The Japanese yen continues to depreciate against other currencies. Last month, the exchange rate between was below 102 yen for one US dollar, now it stands at more than 108 yen/US$.
Two years ago, the exchange stood at 78 yen for one US dollar, translating into a depreciation of more than 35% against the US dollar. The depreciation in the Yen is welcomed by the Japanese government and the economy because more Japanese products can be exported at lower prices.
Lower prices usually translate into more sales, and financial markets reacted quickly to the news. The Nikkei Average of Tokyo Stock Exchange Market has more than doubled in the past two years, and companies that export most of their products are hoping for the same type of increase in market capitalization.
Unfortunately, this is not the case. Once you begin to peel back the layers of this onion, you may begin to weep. The companies that do most of their exporting in Japan are affiliated with the consumer electronics industry. The majority of manufacturing shifted to other countries due to lower labor costs. The exporting segment for consumer electronics did not increase proportionally to the yen’s depreciation, as stated, it actually decreased remarkably compared with the dollar.
Conversely, imports for dollar based products such as oil and natural gas increased due to a spike in consumption. These dollar based imports increased significantly, and the balance of trade has been negative since beginning of 2013. The Japanese government is trying to spin this imbalance of trade by explaining the economy continues to grow and will spread throughout the country. However, manufacturers believe the economy is flat compared with previous years.
The Bank of Japan is ready to infuse the economy with more money if the economy does not show considerable growth. In my opinion, the Japanese government and the Bank of Japan have no good idea how to grow the economy other than increasing the money supply. Unfortunately, the money does not go to the manufacturers directly; it flows through financial markets first, then to construction projects in Japan. It takes a long time and many steps to trickle down to the people on the streets. The truth is that the yen’s depreciation does not strengthen the exporting power for the Japanese electronics industry.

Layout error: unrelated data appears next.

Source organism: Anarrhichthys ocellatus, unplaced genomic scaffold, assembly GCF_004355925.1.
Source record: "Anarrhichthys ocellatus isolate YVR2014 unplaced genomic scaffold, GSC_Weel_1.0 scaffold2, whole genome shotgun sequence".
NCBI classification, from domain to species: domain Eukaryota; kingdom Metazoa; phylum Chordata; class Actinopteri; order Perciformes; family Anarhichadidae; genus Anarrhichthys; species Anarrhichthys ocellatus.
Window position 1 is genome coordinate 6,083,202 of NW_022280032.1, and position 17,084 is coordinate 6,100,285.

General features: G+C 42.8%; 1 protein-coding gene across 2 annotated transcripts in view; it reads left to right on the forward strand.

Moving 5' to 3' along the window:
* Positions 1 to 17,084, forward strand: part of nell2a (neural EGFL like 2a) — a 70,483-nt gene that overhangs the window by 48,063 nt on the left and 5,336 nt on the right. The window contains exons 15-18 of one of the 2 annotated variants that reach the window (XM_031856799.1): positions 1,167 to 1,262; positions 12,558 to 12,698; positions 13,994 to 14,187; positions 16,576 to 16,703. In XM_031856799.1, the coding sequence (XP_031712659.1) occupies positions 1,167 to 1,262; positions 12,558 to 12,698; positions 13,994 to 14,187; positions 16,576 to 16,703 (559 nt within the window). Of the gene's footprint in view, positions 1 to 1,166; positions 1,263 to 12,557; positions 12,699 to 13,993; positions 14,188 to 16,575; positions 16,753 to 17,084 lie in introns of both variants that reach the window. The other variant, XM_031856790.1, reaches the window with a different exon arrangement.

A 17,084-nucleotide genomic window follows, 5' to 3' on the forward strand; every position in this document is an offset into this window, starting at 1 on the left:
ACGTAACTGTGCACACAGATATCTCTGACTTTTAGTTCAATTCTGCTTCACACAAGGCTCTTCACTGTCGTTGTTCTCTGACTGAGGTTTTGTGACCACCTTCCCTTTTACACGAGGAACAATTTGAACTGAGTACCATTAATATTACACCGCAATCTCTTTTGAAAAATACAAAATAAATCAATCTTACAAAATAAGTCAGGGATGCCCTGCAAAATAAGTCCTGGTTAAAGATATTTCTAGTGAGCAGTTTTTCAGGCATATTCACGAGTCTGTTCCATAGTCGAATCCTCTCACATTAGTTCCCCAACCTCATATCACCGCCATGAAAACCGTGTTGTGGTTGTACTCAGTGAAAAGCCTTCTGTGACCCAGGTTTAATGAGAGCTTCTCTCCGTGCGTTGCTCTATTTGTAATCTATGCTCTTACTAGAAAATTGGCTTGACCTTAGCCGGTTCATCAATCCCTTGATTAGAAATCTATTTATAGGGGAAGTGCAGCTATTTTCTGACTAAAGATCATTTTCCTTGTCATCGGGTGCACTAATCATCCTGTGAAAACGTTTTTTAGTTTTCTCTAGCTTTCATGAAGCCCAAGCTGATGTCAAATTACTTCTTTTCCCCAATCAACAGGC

Even scarier is that more than one third of the fortune made in Japan during the past half century (about five trillion in US dollars) was lost through currency depreciation. Japan has lost its buying power, but foreign companies look at Japanese products as a big bargain sale. Let's hope this bargain sale does not turn into a going-out-of-business sale.
Dominique K. Numakura
DKN Research, www.dknresearchllc.com
*For archives of the newsletter, visit www.dknresearchllc.com/DKNRArchive/Newsletter/Newsletter.html
Headlines of the Week
1. Tohoku University (Japan) developed a strong red color fluorescence material induced by blue ray. It could be valuable back light source.
2. Toppan Printing (major printing company in Japan) codeveloped the world smallest IC tag with Murata, a major component supplier in Japan introducing PUF technology.
3. LG Display (major display supplier in Korea) 9/7 Has started the volume production of circular shape plastic OLED applied for LG G Watch R. Diameter: 1.3”. Thickness: 0.6 mm.
4. Toray (major material company in Japan) developed a new heat resistant PPS film (polyphenylenesulfide). It keeps high bond strength under high temperature and high humidity.
5. Taiyo Yuden (major component supplier in Japan) developed an embedded component board technology “EOMIN” for mobile products. Several hundred components including SAW can be in one board.
6. NHK (public broadcasting organization in Japan) 9/11 Has developed a new phosphorescence OLED device for low cost & long life flexible display panels.
7. Hitachi Maxell (major electronic material supplier in Japan) unveiled new wireless charger “mobile VOLTAGE WP-EMBL5000BK” for mobile devices. It satisfies requirements of the Qi standard.
8. JFE Engineering (engineering subsidiary of steel company in Japan) received a project order of a big biomass power generation plant. The 50MW plant will use Palm Kernel Shell as the main fuel.
9. Pioneer agreed to make a business collaboration with Onkyo, major audio manufacturer in Japan for home electronics.
10. Sharp will start sample supply of the MEMS-IGZO display codeveloped with Pixtronics in the U.S. by the end of 2014.
11. Toray developed a new heat resistant photoresist for ion injection process of SiC base transistors. Resolution: < 1 micron.